In 1977, Andrew Lappin, 23 years old and fresh out of college, marched into town from Boston and booked himself a room in a fleabag hotel on South Michigan Avenue.

He planned to make it big in industrial real estate–a losing racket, according to all the odds. But in those first few days, his greatest concern was the hookers and pimps who kept him awake doing their business in the parking lot beneath his window.

“This hotel was a staging place for all the pimps in Chicago,” Lappin recalls. “My father came to visit me, and he says, ‘You can do better than this.’ So, he books me a room in the Conrad Hilton. That was before the renovation. It was cavernous and empty. I was the only guy on my floor; it was like living in a deserted tunnel. I paid 23 bucks a night. And that’s where we started.”

Lappin’s come a long way since then. Now vice-president of Shetland Properties, his family’s firm based in Massachusetts, Lappin has overseen the transformation of the once-deserted Sunbeam appliance factory, over 1.5 million square feet of space sprawled across 47.5 acres of land at 5400 W. Roosevelt Road.

It’s about as far west as you can go and still be in Chicago. Across the street to the south is Cicero, a working-class suburb; to the north and east are Austin and North Lawn, two predominantly black communities starved for investment.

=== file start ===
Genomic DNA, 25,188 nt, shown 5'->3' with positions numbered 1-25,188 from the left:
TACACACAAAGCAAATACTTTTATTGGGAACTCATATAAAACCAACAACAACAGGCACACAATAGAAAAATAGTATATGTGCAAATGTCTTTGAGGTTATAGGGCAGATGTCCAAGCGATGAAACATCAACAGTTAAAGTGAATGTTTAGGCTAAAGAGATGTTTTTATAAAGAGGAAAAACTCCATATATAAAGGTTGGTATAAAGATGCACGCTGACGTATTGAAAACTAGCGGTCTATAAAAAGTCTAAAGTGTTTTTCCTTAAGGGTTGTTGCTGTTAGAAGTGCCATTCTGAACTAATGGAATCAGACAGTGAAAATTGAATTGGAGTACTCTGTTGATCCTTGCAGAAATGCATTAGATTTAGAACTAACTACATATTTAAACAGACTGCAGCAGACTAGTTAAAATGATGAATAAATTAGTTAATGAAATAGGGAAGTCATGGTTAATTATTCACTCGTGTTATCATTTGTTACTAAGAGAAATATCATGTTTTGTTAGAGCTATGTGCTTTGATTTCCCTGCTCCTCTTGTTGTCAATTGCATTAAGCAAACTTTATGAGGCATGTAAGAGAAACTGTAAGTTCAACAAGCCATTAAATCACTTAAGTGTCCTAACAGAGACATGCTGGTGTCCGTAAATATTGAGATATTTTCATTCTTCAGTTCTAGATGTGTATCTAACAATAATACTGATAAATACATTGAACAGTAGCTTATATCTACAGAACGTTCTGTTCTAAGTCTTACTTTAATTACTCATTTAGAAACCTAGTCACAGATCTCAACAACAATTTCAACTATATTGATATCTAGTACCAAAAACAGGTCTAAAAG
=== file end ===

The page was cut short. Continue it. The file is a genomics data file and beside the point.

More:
But inside Sunbeam Park, business is humming. Financed by $8.5 million raised from an Industrial Revenue Bond backed by the state, Lappin subdivided the factory into smaller operations. All told, 37 businesses operate there–using about 70 percent of the plant–including warehouses, light industry, and distribution outlets, and Lappin is aggressively pursuing others.

His sales pitch is simple: If you want the fancy frills of the modern age, go suburbia. But if you want to save cash, I’ve got a deal on rent that can’t be beat. In a sense, he’s turning the disadvantages of industrial Chicago–its age and decline–into a major selling point.

“What he’s doing is like a salvage operation,” says Rob Mier, the mayor’s assistant for development. “It’s like going to a secondhand shop and finding a beautiful tuxedo that was worn three times. Because it’s secondhand, it costs $100 instead of $300. That’s really the essence. Because these buildings were discarded, they were reacquired cheaply and the new owner can put them on the market at a low price.”

The great exodus that depleted Chicago’s industrial community began in the late 50s and early 60s. The primary reasons included the city’s high labor costs and the lure of suburban amenities.